Putting in reef 2 was a nightmare. The boat has the cruiser solution of "single line reefing" whereby one line goes through the reef clew AND the reef tack, and goes all over the deck back to a cockpit winch. Guess what? It didn't work. The friction was horrendous and small amounts of sail would get sucked into the reef tack by the reef line and jam everything up. Meanwhile the sail battens flogged the port (amsteel) lazyjack to death.

Seriously, some of this lazy-man's cruising stuff just doesn't work when the ****ski hits the fanski. Yesterday's experience seriously validated my strong preference for having halyards and reefing lines AT THE MAST. (JohnEisberg I can actually see the grin on your face here) :D

Finally got reef 2 in, well enough at least, and continued sailling for another hour or so, in the SHEETING DRIVING rain with the wind being very gusty and squirrely from 25-35 true.



Then, after playing around skipper decided it was time to go in. He declared the voyage sucessful because we had broken stuff. (I really like sailing with Mike :D) Besides the beast appeared to be done having its way with us, and the weather was quickly quieting down.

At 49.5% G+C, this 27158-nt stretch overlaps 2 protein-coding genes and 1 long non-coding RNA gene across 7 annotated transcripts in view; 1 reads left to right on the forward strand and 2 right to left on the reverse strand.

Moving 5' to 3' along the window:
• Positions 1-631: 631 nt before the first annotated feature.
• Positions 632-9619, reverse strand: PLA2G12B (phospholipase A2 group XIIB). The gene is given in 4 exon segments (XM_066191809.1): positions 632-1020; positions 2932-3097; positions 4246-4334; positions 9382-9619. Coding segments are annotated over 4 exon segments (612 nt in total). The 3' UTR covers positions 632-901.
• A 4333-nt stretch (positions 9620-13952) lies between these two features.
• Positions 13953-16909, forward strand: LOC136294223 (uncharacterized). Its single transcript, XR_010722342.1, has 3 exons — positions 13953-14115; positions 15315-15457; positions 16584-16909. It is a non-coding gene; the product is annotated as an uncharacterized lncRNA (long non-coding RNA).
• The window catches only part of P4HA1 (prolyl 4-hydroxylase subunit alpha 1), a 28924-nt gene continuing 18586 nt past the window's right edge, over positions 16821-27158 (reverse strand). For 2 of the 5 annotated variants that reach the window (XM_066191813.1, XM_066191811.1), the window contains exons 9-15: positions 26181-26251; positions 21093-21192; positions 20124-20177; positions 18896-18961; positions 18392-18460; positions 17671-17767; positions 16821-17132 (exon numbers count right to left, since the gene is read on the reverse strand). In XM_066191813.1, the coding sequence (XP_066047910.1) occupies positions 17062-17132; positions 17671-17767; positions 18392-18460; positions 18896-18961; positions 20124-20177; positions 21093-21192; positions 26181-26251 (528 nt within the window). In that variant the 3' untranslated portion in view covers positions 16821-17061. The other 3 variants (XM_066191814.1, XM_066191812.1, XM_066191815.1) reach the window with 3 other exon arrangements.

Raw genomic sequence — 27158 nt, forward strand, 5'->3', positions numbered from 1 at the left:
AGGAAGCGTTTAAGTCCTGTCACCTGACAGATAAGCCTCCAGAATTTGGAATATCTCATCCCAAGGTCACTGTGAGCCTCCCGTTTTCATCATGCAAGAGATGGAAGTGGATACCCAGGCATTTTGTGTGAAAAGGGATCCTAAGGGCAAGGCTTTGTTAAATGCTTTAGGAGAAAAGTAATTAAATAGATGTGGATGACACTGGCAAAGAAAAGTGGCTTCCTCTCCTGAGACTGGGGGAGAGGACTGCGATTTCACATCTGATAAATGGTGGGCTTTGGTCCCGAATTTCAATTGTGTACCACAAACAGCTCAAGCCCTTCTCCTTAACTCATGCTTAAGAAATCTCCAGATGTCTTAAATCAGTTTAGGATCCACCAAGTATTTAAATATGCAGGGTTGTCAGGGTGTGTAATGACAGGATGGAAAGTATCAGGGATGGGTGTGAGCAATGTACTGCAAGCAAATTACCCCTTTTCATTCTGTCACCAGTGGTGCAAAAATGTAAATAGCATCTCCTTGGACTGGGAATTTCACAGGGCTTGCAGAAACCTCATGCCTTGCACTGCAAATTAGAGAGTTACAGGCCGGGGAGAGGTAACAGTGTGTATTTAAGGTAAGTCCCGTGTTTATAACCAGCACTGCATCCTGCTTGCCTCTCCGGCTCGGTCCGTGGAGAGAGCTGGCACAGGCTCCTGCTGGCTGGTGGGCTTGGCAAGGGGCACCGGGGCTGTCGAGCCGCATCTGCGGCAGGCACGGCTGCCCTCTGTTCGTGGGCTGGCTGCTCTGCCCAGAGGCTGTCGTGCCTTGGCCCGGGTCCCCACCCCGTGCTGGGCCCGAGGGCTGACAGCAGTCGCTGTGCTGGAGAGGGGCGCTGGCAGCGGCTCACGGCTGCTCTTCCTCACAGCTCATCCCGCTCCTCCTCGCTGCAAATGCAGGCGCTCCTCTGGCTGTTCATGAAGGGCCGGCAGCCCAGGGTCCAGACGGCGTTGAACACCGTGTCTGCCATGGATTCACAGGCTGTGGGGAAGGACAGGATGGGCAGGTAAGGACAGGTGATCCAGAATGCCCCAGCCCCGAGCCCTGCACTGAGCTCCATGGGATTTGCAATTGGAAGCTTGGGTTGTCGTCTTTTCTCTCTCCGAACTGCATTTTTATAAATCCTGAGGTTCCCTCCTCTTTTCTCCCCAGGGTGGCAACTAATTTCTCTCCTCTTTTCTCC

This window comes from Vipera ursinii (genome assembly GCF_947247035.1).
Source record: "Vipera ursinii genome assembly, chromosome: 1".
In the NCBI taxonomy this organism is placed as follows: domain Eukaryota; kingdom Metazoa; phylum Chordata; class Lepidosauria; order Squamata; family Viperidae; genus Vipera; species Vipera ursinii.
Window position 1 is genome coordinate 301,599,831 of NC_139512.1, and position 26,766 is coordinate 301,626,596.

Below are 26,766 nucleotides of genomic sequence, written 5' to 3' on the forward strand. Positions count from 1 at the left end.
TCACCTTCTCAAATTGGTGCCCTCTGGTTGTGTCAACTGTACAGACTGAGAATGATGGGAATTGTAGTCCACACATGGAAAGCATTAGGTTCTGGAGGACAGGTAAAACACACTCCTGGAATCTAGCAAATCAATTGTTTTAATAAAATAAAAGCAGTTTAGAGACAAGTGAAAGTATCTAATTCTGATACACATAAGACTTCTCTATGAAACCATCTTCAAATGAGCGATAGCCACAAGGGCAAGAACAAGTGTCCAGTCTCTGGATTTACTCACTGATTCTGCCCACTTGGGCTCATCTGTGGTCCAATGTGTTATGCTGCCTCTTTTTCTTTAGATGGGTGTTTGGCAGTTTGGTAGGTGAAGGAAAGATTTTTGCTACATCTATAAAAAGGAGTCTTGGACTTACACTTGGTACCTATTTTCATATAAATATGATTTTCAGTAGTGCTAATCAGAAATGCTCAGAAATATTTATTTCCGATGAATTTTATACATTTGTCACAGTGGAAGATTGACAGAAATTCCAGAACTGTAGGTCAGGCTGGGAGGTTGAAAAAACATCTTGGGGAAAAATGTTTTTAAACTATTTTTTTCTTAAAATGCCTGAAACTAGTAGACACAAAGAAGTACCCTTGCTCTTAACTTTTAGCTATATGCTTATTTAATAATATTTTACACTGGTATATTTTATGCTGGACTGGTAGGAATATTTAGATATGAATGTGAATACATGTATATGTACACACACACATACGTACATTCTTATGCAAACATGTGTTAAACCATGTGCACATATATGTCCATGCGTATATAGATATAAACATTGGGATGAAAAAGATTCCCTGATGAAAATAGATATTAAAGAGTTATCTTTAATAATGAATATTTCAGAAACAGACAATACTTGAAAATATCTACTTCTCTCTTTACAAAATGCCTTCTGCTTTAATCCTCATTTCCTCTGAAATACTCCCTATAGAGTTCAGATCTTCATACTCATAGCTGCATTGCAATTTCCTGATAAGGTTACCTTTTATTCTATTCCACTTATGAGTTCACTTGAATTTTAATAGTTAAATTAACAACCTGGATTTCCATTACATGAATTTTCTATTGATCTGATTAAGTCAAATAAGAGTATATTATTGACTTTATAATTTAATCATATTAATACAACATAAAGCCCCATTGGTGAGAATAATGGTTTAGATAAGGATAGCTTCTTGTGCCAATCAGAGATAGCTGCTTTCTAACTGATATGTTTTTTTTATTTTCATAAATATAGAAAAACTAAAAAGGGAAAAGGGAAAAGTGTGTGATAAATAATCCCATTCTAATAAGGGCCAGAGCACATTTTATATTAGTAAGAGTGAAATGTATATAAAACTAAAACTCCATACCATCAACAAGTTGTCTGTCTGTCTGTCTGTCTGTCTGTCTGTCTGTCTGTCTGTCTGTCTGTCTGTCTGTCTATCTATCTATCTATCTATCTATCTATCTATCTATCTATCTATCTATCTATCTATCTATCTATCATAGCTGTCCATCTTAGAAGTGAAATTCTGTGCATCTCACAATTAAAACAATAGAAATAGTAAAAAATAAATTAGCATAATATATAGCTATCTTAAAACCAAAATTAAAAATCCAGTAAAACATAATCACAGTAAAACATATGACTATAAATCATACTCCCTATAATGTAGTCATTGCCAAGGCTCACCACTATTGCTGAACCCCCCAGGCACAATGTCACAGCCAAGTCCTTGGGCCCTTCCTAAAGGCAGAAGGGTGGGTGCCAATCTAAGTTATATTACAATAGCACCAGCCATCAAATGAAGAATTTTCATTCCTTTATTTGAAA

Then, we were treated to the most spectacularly vivid and bright rainbow I've ever seen in my life. At one point I was shirking my duties as a deck-slave in order to take photos, for which the skipper admonished me, followed almost immediately by a call from the skipper to get his camera. ;)




Medsailor looking like a drowned rat.


Back at the dock we were treated to an awesome sunset.


This was my first sail of the season. I'd call it pretty sucessful:
We sailed.
We saw gale force winds.
Ass was kicked. (ours)
We broke stuff (somebody else's stuff, the best kind to break).;)
And we either scared off 2 newbies for life, or made lifers out of them.

Finally, my impression of the 1,000yard stare after facing the monster. I was really hard to keep a straight face while having this picture taken and I gotta say that it's really hard to try and look bad ass with rainbows in the background.:D


So, Smack. Is that good enough for a stamp?

MedSailor
 

· Closet Powerboater
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Oh hell yeah!!




Freakin' awesome Med!!!!!!!!!!!!

That, my friends, is how sailing is done.
A double stamp! :eek: Thanks Smack! And since I like to give back.....Here ya' go.

When I was picking out foulweather gear, I kinda' had a feeling we might be in for an ass kicking, so I dressed for war. But under the heavy duty foulies, I threw this old thing on. Look familiar?